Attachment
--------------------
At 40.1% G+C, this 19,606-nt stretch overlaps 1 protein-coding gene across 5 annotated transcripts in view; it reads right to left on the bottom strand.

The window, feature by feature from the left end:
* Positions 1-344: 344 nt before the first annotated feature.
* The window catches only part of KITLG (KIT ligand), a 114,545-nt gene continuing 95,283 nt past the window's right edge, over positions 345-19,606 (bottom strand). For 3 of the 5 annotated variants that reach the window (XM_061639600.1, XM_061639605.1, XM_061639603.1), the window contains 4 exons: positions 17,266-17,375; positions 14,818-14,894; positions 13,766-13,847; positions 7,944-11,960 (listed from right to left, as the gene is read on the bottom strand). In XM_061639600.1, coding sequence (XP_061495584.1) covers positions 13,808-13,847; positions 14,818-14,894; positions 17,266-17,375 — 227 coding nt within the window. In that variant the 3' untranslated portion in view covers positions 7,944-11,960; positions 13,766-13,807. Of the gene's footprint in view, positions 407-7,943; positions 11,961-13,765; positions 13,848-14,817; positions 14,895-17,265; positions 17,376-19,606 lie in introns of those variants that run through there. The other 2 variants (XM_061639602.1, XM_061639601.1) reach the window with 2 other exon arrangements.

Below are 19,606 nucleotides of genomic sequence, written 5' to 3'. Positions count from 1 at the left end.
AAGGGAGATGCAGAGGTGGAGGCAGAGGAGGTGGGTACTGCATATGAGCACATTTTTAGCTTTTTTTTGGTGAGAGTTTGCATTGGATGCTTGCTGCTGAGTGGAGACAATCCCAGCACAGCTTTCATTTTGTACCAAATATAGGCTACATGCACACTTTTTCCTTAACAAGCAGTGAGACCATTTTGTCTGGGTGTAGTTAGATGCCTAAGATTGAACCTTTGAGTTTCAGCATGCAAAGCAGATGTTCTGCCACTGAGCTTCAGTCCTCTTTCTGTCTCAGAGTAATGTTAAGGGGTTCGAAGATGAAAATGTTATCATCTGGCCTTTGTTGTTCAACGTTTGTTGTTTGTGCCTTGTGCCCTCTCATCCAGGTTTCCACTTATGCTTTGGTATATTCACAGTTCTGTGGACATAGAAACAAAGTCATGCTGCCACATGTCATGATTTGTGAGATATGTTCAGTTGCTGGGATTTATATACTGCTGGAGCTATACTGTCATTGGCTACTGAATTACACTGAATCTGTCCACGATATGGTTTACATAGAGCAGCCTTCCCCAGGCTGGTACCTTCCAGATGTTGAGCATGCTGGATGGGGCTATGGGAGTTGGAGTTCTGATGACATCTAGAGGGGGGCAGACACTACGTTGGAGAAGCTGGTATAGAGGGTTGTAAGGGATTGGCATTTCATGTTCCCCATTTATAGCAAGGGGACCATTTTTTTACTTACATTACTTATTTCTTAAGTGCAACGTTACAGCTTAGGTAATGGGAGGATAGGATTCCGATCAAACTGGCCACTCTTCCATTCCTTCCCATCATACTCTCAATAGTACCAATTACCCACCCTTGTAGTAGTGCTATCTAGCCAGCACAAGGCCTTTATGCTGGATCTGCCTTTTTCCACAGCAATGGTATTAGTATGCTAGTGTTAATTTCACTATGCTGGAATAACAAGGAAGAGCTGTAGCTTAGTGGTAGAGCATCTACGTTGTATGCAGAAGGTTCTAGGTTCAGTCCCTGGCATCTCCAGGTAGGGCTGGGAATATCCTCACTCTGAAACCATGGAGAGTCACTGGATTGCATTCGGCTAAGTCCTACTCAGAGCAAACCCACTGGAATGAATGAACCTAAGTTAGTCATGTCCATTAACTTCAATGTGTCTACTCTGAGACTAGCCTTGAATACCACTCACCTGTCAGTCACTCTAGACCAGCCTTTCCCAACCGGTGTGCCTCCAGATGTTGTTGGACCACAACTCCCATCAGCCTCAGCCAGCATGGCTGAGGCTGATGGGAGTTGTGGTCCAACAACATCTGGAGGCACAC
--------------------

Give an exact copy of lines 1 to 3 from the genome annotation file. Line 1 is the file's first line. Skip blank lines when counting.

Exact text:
At 40.1% G+C, this 19,606-nt stretch overlaps 1 protein-coding gene across 5 annotated transcripts in view; it reads right to left on the bottom strand.

The window, feature by feature from the left end:
* Positions 1-344: 344 nt before the first annotated feature.